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WORDS ON WATER: The 2018 Washington Island Literary Festival

September 16 @ 9:00 am - 1:00 pm

|Recurring Event (See all)

An event every day that begins at 9:00am, repeating until Sunday, September 16, 2018

Write On, Door County is pleased to be a collaborative partner in the annual Washington Island Literary Festival. Words On Water is the theme for the 6th annual Washington Island Literary Festival. As part of the Celebrate Water initiative, all the authors and books selected for this year’s festival address water in some way.

Author events are held at the Trueblood Performing Arts Center. Workshops and social events are held at various venues around the Island.

For more information or to register, visit www.truebloodpac.com

WILF reception

PRESENTING AUTHORS

Marion Boyer, professor emeritus from Kalamazoo Valley Community College, will be presenting her poetry collection Fishing Up the Moon. Boyer’s poetry and essays have appeared in numerous literary journals and magazines. One of her poems was nominated for the Pushcart Prize in 2007 and she won first place in Rhino’s 2006 poetry competition. She received another first place award in the 2008 international competition sponsored by the Science Fiction Poetry Association.

Michigan author Bonnie Jo Campbell is a National Book Award and National Book Critics Circle Award finalist;  her book Once Upon A River is an odyssey of a novel about a girl’s search for love and identity. Campbell has created an unforgettable heroine in sixteen-year-old Margo Crane, a beauty whose unflinching gaze and uncanny ability with a rifle have not made her life any easier. The river, Margo’s childhood paradise, is a dangerous place for a young woman traveling alone, and she must be strong to survive.

Jeff Goodell is a highly regarded writer and contributing editor to Rolling Stone. Goodell will present his latest book The Waters Will Come: Rising Seas, Sinking Cities and the remaking of the Civilized World, which has been described by Kirkus Review as “a frightening, scientifically grounded, and starkly relevant look at how climate change will affect coastal cities.” Goodell’s book is a “well-rounded, persuasive survey with notes of hope about the possibilities afforded by human flexibility and ingenuity.”

Lane Hall is a multimedia artist, writer, and professor in the Department of English at UWM, where he teaches courses on modernist avant-garde movements as well as workshops exploring image and text relationships within book and screen formats. His installations have been exhibited at the Brooklyn Museum, The Milwaukee Art Museum, the California Academy of Sciences, the Shanghai World Expo, The Science Gallery in Dublin, and Eyebeam in NYC. He is cofounder of the Overpass Light Brigade (OLB), a creative activism collaborative project that has grown into an international movement.

Kirk Landers launched his professional writing career in the U.S. Army, writing profiles of his fellow Basic Trainees for the post newspaper in return for getting out of KP and guard duty. After military service, he worked for a suburban shopper, then became a staff writer and editor for an RV magazine. Over the next decade, he was the chief editor for two special interest magazines and a staff writer for Time-Life Books. In the mid-1980s, he entered the trade magazine world as a chief editor, first with a title in the food industry, then in the construction industry. Over the next 20 years, his magazines won dozens of awards for journalistic excellence.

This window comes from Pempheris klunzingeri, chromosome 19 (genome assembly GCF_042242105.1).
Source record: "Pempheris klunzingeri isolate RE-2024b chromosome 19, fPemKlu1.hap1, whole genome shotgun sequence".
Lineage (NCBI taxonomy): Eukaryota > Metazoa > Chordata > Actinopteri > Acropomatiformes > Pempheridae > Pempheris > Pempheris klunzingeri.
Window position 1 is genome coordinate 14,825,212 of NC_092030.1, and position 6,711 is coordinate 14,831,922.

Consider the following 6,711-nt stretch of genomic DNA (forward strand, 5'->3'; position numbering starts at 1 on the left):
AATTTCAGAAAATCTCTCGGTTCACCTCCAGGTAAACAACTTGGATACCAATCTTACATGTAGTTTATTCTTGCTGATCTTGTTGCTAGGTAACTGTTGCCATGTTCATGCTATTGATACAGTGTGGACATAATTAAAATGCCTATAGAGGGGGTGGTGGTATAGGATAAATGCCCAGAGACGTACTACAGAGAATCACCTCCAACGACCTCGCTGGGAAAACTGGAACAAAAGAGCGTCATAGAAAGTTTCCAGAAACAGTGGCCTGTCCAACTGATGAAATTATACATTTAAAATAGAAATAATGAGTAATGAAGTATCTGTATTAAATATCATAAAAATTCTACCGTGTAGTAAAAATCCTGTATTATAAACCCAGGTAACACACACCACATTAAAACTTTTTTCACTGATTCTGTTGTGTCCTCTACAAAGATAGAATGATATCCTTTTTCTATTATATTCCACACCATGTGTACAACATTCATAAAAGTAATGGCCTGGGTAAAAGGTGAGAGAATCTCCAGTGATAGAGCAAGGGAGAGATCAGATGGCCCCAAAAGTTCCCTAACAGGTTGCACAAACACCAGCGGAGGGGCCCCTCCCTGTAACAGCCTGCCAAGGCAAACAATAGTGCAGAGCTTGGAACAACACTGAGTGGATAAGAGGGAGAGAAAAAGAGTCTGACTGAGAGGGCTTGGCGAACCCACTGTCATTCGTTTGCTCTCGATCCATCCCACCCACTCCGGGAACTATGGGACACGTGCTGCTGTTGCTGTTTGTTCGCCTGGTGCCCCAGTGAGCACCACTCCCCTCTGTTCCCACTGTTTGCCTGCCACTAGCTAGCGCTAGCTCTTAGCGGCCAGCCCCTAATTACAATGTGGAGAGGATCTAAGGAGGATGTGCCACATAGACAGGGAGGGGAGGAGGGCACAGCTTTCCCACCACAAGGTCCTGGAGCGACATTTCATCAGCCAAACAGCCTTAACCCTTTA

Jean E. Pendziwol is an award winning Canadian author. Born and raised in northwestern Ontario, she draws on the culture, history and geography of the region for inspiration for her stories. The Lightkeeper’s Daughters, published by Harper Collins and released in July 2017, is a story of family, identity, and art that involves a decades-old mystery. Her descriptions and the importance of Lake Superior in the story will be very relatable for Island readers. Prior to the publication of this novel, Pendziwol was well known as the author of several childrens’ books.

A lifelong Door County resident, Richard Purinton has lived on Washington Island since 1974. He has worked 39 years for the Ferry line that serves the island and is currently the President of the company. Words On Water 2017 – A Ferryman’s Journal is one man’s captivating account of the Washington Island Ferry from many perspectives: running cargo and passengers across Death’s Door; the maintenance of machinery; the uncertainties of weather; Island people, history, lore; the satisfaction of work, service …living the good Island life. The book includes pencil sketches, map and black and white photos. The 2017 update follows Purinton’s around a calendar year 10 years later than the original 2007 journal, and is due out in the summer of 2018.

Award winning Minnesota author Douglas Wood will present his memoir, Deep Woods, Wild Water, which explores a life shaped in the wild. Published last year, it traces the elemental influences of the outdoors. A multi- talented man, Wood is an author of books for children and adults, a singer/songwriter, and an outdoor guide.

Details

Date:
September 16
Time:
9:00 am - 1:00 pm
Event Categories:
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Venue

Trueblood Performing Arts Center
870 Main Road
Washington Island, WI 54246
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